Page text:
May 2010; Galveston, Texas

Man Overboard Leads to Jones Act Settlement Attorney

Y. Garber needed a Jones Act settlement attorney after he was hurt in the maritime industry in 2010. Mr. Garber was working aboard a Galveston vessel at the time of the accident. The boat had just left the dock when Mr. Garber was hurt. He was moving some cargo from the deck to a lower level. As he maneuvered a large box near the railing, he tripped over a coil of rope on the deck. Mr. Garber fell overboard. He struck his head on the boat as he fell and lost consciousness. The other workers quickly rescued Mr. Garber before he drowned. He was taken to the nearest hospital for treatment. Doctors discovered some minor bleeding of the brain. Mr. Garber was in the hospital for two weeks as his brain healed. He spoke with a Jones Act settlement attorney about the case.

Attorney Seeks Jones Act Settlement for Seaman

The Jones Act settlement attorney filed a claim for compensation. Even though Mr. Garber’s brain healed, he was left with lasting effects of the injury. His vision would blur without warning and he also suffered horrendous headaches. The blurry vision left him unable to work in the maritime industry because of the safety risk. Mr. Garber had been a maritime worker for 25 years – he had just lost his only source of income. The Jones Act settlement attorney sought compensation for medical expenses and future lost wages. Mr. Garber needed a way to survive since he could no longer work and a Jones Act settlement could ensure his lifestyle.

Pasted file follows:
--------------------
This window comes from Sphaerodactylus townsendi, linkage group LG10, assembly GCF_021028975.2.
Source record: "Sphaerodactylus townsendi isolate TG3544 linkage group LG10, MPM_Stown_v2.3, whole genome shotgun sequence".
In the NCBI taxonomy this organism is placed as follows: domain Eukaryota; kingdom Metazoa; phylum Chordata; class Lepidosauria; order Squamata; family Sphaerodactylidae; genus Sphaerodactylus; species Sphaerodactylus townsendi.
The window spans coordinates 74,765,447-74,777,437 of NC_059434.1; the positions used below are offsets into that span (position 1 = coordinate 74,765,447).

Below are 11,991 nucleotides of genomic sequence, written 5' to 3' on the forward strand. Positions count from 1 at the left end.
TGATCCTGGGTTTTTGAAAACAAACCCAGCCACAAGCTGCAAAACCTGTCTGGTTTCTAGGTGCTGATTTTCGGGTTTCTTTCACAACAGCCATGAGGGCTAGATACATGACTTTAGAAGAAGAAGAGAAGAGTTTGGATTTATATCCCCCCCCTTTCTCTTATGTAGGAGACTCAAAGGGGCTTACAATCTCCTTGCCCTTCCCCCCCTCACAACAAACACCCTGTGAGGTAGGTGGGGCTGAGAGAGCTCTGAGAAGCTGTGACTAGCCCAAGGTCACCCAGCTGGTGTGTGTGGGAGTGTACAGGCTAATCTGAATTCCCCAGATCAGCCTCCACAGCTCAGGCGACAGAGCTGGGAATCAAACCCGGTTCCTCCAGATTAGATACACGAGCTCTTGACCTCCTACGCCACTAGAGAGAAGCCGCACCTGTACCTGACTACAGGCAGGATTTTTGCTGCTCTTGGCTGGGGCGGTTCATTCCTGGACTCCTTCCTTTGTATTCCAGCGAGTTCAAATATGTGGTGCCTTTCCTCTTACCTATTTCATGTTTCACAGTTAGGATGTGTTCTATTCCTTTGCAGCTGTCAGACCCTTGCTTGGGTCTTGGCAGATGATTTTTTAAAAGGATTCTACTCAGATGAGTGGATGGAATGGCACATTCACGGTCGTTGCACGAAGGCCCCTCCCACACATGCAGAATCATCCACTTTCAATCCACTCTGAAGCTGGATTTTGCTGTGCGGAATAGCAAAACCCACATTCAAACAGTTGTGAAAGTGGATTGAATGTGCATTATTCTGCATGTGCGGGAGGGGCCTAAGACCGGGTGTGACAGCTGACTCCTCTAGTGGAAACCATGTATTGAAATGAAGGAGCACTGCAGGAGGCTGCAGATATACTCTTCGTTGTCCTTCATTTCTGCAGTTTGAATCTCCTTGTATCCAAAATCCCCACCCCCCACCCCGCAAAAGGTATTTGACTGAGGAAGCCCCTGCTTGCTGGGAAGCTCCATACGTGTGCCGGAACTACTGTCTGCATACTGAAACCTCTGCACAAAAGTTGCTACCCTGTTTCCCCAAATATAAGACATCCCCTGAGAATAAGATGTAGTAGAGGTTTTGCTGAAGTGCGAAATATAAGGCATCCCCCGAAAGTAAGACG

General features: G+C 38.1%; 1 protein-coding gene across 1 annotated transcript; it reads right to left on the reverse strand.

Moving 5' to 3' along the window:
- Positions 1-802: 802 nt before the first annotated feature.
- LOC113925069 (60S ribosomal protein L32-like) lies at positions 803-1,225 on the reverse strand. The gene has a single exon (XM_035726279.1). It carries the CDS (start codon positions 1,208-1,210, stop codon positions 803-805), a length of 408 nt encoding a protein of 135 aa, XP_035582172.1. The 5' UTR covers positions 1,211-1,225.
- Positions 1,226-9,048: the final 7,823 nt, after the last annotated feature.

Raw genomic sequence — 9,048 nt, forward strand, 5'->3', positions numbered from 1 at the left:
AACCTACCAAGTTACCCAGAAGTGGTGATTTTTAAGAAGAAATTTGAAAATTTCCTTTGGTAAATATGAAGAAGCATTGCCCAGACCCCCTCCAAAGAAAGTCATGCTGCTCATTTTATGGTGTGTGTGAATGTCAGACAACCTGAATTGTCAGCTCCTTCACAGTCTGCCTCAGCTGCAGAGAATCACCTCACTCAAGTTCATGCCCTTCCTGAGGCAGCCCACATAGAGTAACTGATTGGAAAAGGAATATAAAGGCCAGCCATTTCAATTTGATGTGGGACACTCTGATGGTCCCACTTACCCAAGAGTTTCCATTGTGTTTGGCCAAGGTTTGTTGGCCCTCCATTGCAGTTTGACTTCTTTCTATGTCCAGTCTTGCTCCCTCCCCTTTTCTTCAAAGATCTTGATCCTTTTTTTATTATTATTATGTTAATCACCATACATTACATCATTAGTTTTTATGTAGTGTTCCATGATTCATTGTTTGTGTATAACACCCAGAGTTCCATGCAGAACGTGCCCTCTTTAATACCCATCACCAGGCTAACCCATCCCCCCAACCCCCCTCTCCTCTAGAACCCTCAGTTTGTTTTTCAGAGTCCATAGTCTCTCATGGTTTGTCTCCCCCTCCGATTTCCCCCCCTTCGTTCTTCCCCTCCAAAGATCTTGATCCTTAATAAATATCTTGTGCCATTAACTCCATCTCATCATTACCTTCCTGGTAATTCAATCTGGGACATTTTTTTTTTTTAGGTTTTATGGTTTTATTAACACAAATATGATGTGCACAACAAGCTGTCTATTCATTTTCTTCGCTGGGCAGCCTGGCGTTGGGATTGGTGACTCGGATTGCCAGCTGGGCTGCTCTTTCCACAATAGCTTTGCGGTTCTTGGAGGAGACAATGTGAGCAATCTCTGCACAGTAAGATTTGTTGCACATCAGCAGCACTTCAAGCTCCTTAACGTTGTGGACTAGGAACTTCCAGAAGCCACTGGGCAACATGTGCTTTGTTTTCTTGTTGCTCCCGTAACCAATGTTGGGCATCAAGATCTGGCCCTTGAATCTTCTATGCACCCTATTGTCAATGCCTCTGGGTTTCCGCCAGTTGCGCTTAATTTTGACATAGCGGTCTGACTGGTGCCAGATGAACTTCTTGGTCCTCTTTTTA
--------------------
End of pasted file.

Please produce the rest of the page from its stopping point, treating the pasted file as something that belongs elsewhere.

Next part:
The Jones Act settlement attorney investigated the accident. The coil of rope was left on the deck by another worker. It represented a clear and present danger. In addition to the rope, the employer should have made sure all cargo was secured on the lower level before leaving the dock. The combination of the rope, the movement of the boat, and Mr. Garber’s full hands led to the accident. The attorney sought a Jones Act settlement for the claim, rather than an expensive and lengthy trial.

Jones Act Settlement Helps Injured Seaman

The employer decided the smartest thing to do was to agree to a Jones Act settlement. A trial would cost a great deal of money if the jury ruled in favor of Mr. Garber – and most likely, the jury would rule in his favor. The Jones Act settlement was agreed upon out of court and provided Mr. Garber with a means of survival for the rest of his life.

Posted on March 26, 2012